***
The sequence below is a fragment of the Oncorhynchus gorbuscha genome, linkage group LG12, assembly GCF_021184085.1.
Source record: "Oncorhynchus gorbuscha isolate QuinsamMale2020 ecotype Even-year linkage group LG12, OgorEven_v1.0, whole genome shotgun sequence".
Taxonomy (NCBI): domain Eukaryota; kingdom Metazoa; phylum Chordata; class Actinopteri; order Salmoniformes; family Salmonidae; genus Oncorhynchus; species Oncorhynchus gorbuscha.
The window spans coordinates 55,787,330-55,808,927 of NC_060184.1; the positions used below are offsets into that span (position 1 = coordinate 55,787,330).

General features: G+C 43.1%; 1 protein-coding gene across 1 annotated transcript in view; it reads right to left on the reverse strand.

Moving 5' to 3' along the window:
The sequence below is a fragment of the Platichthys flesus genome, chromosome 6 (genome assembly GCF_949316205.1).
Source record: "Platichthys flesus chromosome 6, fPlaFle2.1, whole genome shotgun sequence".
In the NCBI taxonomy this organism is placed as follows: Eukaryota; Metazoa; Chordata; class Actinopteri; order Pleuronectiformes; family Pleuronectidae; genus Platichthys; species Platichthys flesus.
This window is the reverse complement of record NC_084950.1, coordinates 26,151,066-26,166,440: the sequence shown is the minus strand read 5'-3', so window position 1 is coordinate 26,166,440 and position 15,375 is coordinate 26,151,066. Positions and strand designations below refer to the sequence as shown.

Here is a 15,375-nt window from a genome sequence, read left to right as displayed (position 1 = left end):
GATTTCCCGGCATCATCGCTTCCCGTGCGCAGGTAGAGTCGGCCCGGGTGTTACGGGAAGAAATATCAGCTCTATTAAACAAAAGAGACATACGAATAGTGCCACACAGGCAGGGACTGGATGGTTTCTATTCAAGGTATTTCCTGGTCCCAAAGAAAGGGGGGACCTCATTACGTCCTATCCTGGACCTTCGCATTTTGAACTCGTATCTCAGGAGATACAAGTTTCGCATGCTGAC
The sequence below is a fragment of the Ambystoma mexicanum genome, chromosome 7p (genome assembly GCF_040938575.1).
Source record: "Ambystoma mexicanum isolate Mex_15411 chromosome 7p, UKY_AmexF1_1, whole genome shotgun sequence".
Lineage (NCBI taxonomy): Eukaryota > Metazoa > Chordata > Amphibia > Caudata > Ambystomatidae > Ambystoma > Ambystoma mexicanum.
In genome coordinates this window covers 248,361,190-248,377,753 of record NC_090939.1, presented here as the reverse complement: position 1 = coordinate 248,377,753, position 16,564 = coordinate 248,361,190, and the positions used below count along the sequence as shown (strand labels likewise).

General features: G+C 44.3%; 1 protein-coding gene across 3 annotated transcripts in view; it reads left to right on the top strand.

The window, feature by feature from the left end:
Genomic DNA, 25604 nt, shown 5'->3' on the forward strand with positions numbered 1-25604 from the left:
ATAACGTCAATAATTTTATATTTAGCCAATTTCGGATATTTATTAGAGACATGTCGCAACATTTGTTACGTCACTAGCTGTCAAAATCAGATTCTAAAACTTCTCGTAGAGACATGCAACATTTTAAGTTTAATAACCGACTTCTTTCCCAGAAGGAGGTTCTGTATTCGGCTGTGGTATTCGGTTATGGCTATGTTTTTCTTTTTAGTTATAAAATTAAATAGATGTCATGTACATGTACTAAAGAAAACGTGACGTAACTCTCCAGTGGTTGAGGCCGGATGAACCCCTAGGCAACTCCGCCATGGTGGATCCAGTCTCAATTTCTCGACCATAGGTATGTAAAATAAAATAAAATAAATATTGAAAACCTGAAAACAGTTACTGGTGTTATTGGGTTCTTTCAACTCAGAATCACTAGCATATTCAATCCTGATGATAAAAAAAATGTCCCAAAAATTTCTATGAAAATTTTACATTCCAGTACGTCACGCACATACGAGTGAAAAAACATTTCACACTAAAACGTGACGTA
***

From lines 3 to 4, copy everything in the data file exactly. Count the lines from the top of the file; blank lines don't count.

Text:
Taxonomy (NCBI): domain Eukaryota; kingdom Metazoa; phylum Chordata; class Actinopteri; order Salmoniformes; family Salmonidae; genus Oncorhynchus; species Oncorhynchus gorbuscha.
The window spans coordinates 55,787,330-55,808,927 of NC_060184.1; the positions used below are offsets into that span (position 1 = coordinate 55,787,330).